Does anyone know of any lichen that will grow in a high-lime environment? Building with hemp-crete is way cool, but would be even cooler if some surfaces could be coloured using lichen. Nova Scotia has a generally humid environment so lichen grows well, especially along the coast where one sees the brightest orange and yellow lichens on rocks and old concrete. Hmmm, old concrete-that should contain significant lime, perhaps the varieties that grow on concrete would grow on a lime surface??
I think the limiting factor would be the pH of the substrate.
Hydrated lime (calcium hydroxide), the stuff used by builders, is extremely alkaline (ph 12.4), which is an irritant to most plant and animal tissue and would probably be quickly lethal to all but the most extremophile organisms. Calcium oxide (quicklime) has a pH of 12.8, and has been used as a weapon: https://en.wikipedia.org/wiki/Calcium_oxide#Use_as_a_weapon.
Garden lime (limestone or calcium carbonate) has a pH of 9.4, and lichens will grow on this.
In terms of concrete and mortar (which contain hydrated lime or sometimes quicklime) this has been largely neutralised by the chemical reactions that take place as it sets. There are lichens that will grow on concrete, cement and limestone. Here are some growing in Ireland (where limestone is also a common rock), separated to species: http://www.lichens.ie/view-lichens-by/lichens-by-habitat/limestone-burren-lichens/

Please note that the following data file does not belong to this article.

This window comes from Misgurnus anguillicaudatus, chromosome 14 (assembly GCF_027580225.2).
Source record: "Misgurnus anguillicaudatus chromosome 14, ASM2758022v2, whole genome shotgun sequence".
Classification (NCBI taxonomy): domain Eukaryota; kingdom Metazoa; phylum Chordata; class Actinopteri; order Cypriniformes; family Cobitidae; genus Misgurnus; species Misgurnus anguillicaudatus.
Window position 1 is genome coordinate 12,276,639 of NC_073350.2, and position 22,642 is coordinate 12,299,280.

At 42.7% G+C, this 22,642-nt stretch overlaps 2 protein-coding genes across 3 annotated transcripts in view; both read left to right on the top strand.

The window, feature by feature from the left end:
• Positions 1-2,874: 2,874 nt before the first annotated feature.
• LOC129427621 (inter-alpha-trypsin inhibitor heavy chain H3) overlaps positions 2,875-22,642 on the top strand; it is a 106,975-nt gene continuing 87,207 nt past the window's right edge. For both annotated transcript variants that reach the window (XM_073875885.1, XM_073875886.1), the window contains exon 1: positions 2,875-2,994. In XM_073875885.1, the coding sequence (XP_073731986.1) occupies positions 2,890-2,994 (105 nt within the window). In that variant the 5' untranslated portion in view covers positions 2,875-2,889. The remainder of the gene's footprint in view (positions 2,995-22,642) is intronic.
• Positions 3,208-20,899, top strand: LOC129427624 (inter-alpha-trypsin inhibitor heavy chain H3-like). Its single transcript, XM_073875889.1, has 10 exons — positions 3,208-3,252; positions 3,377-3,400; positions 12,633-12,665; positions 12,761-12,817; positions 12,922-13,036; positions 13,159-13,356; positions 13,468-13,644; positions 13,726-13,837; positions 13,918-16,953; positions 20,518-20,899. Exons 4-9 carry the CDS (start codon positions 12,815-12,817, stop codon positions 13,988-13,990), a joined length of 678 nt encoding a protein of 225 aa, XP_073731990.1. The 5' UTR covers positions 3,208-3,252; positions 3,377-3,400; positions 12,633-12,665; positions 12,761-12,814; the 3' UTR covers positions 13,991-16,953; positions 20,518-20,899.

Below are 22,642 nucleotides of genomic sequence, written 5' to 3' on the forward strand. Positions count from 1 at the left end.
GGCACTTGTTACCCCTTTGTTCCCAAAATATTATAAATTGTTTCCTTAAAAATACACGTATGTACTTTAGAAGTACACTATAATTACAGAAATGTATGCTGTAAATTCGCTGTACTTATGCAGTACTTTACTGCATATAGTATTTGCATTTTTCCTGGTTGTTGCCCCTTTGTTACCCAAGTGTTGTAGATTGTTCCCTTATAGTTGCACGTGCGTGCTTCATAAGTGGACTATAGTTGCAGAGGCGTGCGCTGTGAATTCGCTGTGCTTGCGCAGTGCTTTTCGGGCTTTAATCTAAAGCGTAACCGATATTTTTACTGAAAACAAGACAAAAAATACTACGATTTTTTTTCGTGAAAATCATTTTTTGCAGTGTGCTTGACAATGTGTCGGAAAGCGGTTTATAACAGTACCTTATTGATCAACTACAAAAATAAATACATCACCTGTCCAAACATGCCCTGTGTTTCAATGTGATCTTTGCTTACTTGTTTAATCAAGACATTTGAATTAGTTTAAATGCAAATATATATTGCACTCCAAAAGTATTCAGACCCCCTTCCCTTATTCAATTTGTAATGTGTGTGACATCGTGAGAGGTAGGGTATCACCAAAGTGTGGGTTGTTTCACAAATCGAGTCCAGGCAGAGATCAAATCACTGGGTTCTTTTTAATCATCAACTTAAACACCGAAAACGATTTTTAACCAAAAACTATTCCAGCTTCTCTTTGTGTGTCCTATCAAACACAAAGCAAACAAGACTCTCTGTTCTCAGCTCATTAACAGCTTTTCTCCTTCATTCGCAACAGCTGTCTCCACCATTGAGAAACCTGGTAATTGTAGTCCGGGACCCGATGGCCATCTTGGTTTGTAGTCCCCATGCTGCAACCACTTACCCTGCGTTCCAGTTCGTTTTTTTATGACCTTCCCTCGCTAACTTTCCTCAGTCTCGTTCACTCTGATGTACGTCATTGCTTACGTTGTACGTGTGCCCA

I'm not sure how you'd go about putting together a mix that would encourage lichens (see https://permies.com/t/55379/fungi/Loving-lichens for a discussion ) for such an alkaline substrate, but I would suggest one aiming for a pH around 9.4, which would be the most likely pH of the natural substrate of these lichens.
Lichen growth tends to be inhibited by acidity and by acidic rocks such as granite. They tend to grow fine on basic rocks such as limestone, shale, dolomite, or old cement.
Cements are basic because of hydroxide ions, which convert over time into carbonate ions, which are much less basic and much less reactive. Rain and carbon dioxide in the air tend to wash away or lock away the hydroxides on the surface of fresh cement so that lichens can then grow. Around here, 2-3 year old cement grows lichens fine.